Volume 584, December 2015
|Number of page(s)||134|
|Section||Interstellar and circumstellar matter|
|Published online||26 November 2015|
Modelling was used to assess the possible impact that radiative transfer effects have on the observed spectral index values. The model consists of a cylindrical filament with a Plummer-like radial density profile (A.1)where r is the distance from the symmetry axis, n0 is the central density, and RC determines the extent of the inner flatter part of the density profile. The filament is illuminated externally by interstellar radiation field (Mathis et al. 1983). We use the Ossenkopf & Henning (1994) dust model for coagulated grains with thin ice mantles accreted over 105 yr in a density of n = 106 cm-3. To remove any ambiguity from the comparison of the observed and the intrinsic β values, the model is modified so that β is equal to 1.9 at all wavelengths λ> 100 μm. Note that this is the intrinsic value of the dust opacity spectral index. Because of line-of-sight temperature mixing, the apparent value estimated from surface brightness data can be expected to be lower (Shetty et al. 2009b; Juvela & Ysard 2012b).
The filament is observed in a direction perpendicular to its symmetry axis. The radiative transfer calculations are used to solve the three-dimensional temperature structure of the filament and to calculate surface brightness maps at 160, 250, 350, and 500 μm. The surface brightness data are used to derive maps of observed colour temperature and spectral index. In the calculation we use 10% and 2% relative uncertainties for the PACS channel and the SPIRE channels, the same as in the case of actual observations. The maps consist of 256 × 256 pixels corresponding to the 2563 cell discretisation of the 3D model cloud. The models are characterised by their total optical depth in V-band that, measured through the filament in the perpendicular direction, is either 10.0 or 50.0. To make the model more concrete, we assume for the models a linear size of 10 pc and a distance of 400 pc. With this scaling, the parameter RC is equal to 0.1 pc and n0 is determined by the selected optical depths. Each pixel corresponds to ~20″ and the final maps are convolved to a resolution of 40.0″ before analysis. Figure A.1 shows cross sections of the modelled filament in column density (V-band optical depth), dust temperature, and the colour temperature and the spectral index estimated from the surface brightness data.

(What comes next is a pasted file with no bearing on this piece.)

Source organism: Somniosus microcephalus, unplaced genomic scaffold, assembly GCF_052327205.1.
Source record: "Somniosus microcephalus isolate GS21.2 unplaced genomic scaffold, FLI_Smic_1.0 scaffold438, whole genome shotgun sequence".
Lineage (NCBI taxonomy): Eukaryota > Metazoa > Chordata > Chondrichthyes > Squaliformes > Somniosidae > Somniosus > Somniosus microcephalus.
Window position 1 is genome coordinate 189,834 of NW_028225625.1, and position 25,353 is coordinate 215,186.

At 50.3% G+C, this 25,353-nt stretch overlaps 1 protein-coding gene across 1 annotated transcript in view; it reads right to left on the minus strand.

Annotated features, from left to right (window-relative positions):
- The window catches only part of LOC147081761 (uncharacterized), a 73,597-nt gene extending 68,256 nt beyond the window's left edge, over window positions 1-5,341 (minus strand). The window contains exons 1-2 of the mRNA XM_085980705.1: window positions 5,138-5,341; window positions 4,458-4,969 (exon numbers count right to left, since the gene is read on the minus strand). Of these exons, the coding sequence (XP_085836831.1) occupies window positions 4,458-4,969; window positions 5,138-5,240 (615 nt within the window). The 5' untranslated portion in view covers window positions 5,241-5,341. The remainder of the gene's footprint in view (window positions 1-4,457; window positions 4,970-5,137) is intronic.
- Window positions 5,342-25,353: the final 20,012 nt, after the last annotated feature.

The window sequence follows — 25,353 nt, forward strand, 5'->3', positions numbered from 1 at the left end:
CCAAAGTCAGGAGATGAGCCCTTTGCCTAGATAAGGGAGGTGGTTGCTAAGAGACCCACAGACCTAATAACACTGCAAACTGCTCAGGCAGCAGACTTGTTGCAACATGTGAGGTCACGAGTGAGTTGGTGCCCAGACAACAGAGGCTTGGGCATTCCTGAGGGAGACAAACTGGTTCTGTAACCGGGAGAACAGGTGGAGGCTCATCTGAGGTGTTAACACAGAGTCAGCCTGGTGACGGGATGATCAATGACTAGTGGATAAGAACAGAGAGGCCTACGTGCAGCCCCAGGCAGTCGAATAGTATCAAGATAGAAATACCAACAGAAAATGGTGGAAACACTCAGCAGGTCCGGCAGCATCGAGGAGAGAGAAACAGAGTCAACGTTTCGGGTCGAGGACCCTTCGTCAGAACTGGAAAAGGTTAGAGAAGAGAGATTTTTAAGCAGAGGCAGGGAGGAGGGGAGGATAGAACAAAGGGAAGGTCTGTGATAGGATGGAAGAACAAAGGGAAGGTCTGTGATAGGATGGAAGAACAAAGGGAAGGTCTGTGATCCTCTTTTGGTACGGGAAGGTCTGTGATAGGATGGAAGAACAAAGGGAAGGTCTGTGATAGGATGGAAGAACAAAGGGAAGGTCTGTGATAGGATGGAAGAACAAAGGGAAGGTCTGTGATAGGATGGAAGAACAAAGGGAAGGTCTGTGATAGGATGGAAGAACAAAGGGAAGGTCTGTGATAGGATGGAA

For the τ(V) = 10 model, the apparent spectral index decreases to 1.75, 0.15 units below the intrinsic β value of 1.9. For the τ(V) = 50 model, the minimum observed value is only 1.10. This demonstrates the difficulty of making a direct connection between the apparent spectral indices and the intrinsic dust properties in the case of optically thick clouds. However, because the line-of-sight temperature variations always imply a decrease in the apparent spectral index, this increases the significance of the observed correlation between column density and spectral index. At least in some regions along the line-of-sight, the actual dust opacity spectral index should be much higher than the observed values.